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Technology

This Crime-Solving AI Was Originally Developed To Help Astronauts-In-Training

author

Rosie McCall

Staff Writer

clockJan 22 2018, 14:40 UTC

vchal/Shutterstock

Your local police force's newest recruit could be more machine than human. Security departments in the UK and Belgium are, right now, testing an artificial intelligence (AI) program that will take on the arduous task of sifting through potential evidence (a process that is usually completed manually) to help solve crimes. Rather bizarrely, VALCRI (Visual Analytics for Sense-Making in Criminal Intelligence) was built from software originally designed to prepare trainee-astronauts for stints in space.

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Early versions of the system were developed 15 years ago by a company called Space Applications Services and its purpose was to train junior astronauts at the European Space Agency (ESA) Columbus research laboratory (a research facility attached to the International Space Station). It does this by responding to questions such as “What is this?” and “Where is this?”.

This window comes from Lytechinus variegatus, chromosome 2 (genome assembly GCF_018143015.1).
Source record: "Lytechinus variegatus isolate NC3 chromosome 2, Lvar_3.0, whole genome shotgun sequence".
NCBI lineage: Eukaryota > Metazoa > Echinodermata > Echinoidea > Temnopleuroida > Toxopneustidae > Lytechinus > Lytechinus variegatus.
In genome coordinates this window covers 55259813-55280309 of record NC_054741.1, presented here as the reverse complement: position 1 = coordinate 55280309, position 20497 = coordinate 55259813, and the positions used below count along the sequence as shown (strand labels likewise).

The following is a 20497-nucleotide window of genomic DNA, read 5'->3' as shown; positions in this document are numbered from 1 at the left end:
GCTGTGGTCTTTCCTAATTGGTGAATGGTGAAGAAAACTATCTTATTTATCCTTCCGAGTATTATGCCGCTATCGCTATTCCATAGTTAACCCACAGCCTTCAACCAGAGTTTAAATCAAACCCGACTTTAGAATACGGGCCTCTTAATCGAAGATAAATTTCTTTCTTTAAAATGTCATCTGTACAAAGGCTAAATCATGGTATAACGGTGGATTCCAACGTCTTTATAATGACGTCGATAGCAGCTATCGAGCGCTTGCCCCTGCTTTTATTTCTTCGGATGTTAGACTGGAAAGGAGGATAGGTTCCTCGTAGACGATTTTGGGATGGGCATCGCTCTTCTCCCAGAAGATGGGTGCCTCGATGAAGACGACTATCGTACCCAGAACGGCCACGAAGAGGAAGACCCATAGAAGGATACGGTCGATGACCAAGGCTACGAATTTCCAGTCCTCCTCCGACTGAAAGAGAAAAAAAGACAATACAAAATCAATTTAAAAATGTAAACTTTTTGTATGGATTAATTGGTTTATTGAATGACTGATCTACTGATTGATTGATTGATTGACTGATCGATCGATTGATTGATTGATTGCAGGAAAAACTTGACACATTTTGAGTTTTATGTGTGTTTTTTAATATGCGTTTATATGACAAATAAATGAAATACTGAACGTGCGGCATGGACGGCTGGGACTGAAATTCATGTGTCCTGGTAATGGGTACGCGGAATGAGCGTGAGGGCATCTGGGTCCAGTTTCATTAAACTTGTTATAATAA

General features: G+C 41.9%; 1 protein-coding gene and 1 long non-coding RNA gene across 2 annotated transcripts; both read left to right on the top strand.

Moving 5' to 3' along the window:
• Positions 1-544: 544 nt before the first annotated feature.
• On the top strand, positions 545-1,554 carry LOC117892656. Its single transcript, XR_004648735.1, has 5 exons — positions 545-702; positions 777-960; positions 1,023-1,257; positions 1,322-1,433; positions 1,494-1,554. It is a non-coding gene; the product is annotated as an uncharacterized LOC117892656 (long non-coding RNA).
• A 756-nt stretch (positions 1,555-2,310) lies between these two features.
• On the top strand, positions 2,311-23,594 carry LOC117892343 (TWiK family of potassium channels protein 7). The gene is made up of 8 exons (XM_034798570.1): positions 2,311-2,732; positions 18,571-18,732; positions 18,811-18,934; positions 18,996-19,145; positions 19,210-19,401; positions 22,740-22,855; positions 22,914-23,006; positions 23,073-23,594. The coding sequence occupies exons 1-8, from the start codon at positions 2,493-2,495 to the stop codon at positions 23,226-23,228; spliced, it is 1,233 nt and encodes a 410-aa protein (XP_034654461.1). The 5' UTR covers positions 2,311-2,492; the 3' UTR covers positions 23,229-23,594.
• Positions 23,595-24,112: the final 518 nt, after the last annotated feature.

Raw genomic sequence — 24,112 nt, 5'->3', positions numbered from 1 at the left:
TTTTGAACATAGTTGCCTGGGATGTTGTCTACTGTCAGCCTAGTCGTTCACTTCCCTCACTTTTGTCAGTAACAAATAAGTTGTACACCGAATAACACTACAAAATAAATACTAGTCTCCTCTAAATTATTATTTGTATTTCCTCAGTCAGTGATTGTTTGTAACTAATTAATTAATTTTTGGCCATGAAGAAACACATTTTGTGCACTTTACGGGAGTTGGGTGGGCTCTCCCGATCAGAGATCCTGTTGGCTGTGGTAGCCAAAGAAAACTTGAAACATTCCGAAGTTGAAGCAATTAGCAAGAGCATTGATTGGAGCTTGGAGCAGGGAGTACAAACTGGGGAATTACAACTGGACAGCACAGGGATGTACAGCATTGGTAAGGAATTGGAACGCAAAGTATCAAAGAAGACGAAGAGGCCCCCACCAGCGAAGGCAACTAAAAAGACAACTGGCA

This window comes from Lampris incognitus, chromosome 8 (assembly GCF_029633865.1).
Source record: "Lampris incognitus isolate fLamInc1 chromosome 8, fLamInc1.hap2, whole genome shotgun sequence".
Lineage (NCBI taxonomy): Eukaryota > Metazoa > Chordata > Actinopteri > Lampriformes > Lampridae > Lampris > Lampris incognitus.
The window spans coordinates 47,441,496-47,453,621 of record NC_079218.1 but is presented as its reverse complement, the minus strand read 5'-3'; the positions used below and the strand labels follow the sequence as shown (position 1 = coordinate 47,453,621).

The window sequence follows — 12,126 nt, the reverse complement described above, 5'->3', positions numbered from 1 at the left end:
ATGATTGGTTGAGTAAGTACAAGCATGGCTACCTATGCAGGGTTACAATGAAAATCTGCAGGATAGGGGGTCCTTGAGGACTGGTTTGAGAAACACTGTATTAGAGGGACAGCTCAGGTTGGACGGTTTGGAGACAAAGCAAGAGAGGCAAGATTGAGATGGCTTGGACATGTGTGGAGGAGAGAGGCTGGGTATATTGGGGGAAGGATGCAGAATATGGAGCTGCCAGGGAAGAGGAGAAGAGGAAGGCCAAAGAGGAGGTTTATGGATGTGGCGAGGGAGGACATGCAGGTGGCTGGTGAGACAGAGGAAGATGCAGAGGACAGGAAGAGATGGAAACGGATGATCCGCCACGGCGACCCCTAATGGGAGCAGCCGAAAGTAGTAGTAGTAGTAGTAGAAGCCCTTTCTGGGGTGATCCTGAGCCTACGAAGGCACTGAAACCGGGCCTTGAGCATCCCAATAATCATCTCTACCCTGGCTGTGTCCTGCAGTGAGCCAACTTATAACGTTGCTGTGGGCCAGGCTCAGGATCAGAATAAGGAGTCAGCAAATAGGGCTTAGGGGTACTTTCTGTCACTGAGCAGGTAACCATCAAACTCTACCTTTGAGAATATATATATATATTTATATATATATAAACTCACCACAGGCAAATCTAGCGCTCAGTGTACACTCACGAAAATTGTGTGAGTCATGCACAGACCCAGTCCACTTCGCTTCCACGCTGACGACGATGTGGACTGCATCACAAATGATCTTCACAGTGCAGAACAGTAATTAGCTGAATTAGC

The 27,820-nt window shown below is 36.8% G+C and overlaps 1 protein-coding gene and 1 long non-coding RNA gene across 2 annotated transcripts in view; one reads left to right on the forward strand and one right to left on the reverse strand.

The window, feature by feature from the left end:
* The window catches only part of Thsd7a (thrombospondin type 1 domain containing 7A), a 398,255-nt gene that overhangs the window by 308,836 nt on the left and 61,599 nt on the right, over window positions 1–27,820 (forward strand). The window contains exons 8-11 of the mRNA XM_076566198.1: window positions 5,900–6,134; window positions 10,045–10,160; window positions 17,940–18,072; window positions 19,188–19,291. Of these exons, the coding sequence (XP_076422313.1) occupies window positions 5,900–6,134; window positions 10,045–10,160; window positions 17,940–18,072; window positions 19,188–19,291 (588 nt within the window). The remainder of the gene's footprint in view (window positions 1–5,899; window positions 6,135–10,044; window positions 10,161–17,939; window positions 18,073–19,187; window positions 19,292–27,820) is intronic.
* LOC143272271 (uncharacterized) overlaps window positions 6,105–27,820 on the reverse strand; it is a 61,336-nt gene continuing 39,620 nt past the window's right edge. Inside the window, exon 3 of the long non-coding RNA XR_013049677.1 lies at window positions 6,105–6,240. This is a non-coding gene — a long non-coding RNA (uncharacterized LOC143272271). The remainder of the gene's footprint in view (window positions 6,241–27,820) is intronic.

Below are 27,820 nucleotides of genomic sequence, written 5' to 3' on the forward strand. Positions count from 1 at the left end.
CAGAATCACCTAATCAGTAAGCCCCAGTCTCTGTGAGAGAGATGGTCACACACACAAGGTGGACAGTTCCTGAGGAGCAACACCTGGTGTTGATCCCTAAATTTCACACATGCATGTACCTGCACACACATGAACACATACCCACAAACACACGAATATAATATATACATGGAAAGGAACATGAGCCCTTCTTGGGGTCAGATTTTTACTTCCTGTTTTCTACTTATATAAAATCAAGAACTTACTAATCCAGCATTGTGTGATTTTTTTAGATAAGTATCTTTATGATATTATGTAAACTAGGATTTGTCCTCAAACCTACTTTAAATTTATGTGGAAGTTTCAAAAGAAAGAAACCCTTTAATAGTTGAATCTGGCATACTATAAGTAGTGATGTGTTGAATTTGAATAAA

Later this year, a more advanced version of the technology – an intelligent mobile crew assistant – will be tested by Alexander Gerst, the next ESA astronaut to travel to space.

But programmers have also discovered a new use for the tech – security. Recent upgrades have allowed it to take on police work.

The tool combines machine-learning technology with visual analytics to allow for real-time analytic data interaction. This means VALCRI is able to surf through thousands of hours of surveillance camera videos and examine millions of police records to dig up clues and find connections that can help with the case, sparing crime analysts the backbreaking task of having to do it all manually. It may also help to speed along investigations and predict future crimes by drawing attention to information and connections humans miss. 

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In 2017, the company announced that the AI program was undergoing a trial funded by the European Union and taking place in the West Midlands, UK. It involves analyzing three years' worth of real but anonymized crime data, which amounts to roughly 6.5 million records in total. The next stage will be to use non-anonymized, new data in real-time i.e. when the crimes are taking place.

Similar tests are also taking place in Antwerp, Belgium, and, according to Space Daily, the software could become a commercial product by the middle of this year.

This is not the first time AI has been put to the task of crime solving. Last year, a supercomputer was programmed to find out the identity of the elusive Zodiac Killer – and took up poetry writing as a side hobby.


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